Copyright (c) 1993 Southern California Law Review
University of Southern California
A REPORT ON THE INDEPENDENCE OF THE JUDICIARY
Southern California Law Review
66 S. Cal. L. Rev. 2209
J. Clark Kelso *
An independent judiciary is as important today as it was two hundred years ago at the inception of our nation. "The complete independence of the courts of justice is peculiarly essential in a limited Constitution" 1 is an assertion that probably still commands general assent, certainly among judges and lawyers. But what does the statement really mean? The judiciary cannot be a self-sustaining entity; it depends critically upon the support of the other branches of government and upon the trust of the people for its sustenance. Thus judicial independence cannot mean judicial isolation. So in what way and for what purposes should the judiciary be independent?
The necessary scope of the judiciary's independence can be determined by considering its core functions. Understanding the judiciary's essential role in government and society fosters an understanding of the precise ways in which the judiciary must remain independent.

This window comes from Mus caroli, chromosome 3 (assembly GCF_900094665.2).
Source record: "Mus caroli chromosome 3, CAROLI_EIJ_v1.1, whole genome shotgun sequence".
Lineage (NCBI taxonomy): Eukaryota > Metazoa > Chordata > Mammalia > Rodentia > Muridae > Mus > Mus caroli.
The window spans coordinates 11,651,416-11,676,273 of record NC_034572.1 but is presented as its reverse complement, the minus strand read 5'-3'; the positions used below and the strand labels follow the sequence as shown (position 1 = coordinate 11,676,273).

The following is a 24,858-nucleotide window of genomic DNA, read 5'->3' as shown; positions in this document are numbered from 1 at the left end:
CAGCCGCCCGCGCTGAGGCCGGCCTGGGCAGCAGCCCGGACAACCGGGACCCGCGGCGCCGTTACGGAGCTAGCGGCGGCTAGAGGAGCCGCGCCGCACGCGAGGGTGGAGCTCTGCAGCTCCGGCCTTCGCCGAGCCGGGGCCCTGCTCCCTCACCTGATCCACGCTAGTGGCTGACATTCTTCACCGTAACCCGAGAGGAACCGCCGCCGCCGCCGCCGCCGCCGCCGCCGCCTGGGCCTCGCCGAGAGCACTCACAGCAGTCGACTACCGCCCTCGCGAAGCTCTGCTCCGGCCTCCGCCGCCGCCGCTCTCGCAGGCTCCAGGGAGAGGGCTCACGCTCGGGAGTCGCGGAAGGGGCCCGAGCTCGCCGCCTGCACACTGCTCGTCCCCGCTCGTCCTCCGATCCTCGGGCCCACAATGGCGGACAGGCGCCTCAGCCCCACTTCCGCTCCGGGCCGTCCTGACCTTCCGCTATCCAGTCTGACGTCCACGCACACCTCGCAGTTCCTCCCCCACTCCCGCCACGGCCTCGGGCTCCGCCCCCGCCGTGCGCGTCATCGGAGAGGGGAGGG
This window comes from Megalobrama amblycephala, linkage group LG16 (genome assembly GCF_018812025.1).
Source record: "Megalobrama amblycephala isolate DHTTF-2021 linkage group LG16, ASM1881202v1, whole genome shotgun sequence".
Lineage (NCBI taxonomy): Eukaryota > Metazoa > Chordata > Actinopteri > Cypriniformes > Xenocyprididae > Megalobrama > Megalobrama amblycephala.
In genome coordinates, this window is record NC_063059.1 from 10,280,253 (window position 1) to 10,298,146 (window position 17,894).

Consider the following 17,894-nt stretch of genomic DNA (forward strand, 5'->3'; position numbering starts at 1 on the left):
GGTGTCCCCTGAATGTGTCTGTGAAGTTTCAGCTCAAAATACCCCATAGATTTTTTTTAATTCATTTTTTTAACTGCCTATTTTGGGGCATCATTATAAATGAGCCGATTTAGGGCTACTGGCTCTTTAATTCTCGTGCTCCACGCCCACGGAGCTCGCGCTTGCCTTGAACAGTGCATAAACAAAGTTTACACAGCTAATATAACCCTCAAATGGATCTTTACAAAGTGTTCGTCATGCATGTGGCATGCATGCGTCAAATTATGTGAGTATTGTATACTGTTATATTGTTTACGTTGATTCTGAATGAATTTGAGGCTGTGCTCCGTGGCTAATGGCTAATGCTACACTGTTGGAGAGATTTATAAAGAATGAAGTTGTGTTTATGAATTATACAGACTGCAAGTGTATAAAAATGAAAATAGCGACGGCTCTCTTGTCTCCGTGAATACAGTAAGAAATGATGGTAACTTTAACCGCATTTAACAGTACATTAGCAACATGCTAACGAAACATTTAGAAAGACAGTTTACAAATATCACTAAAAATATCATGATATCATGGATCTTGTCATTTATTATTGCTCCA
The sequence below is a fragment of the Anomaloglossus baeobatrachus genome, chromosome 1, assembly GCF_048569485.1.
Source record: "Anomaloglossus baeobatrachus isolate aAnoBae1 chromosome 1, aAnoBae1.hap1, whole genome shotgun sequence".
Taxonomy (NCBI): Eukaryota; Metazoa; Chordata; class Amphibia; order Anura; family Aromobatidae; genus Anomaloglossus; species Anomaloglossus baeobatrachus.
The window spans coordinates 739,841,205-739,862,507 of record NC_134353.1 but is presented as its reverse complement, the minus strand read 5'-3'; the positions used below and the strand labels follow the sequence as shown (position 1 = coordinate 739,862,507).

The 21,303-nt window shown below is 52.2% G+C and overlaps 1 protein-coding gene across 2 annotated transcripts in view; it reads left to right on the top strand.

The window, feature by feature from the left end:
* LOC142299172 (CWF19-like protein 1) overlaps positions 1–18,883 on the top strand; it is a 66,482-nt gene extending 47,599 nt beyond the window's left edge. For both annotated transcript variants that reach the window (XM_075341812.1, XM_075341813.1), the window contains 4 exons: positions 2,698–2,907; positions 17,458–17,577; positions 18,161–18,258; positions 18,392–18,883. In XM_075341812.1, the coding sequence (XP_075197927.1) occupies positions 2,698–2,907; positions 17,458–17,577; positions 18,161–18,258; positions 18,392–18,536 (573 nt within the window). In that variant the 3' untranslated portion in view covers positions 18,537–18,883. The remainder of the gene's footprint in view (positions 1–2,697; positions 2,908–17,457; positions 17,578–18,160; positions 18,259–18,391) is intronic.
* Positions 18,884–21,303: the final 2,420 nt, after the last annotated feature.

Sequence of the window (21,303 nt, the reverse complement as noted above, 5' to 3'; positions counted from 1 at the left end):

The judicial branch of the State of California performs certain critical sovereign functions. It has exclusive responsibility for hearing and resolving criminal trials, a key component of the criminal justice system. It resolves civil actions brought by state government entities against private persons. It protects civil liberties from governmental encroachment by resolving suits brought by private persons against government. It resolves large numbers of purely private, civil disputes. Finally, by virtue of its power of judicial review of legislative enactments and executive actions, the judiciary is the final word in interpreting the California Constitution. 2
In performing these functions, the judiciary comes ...
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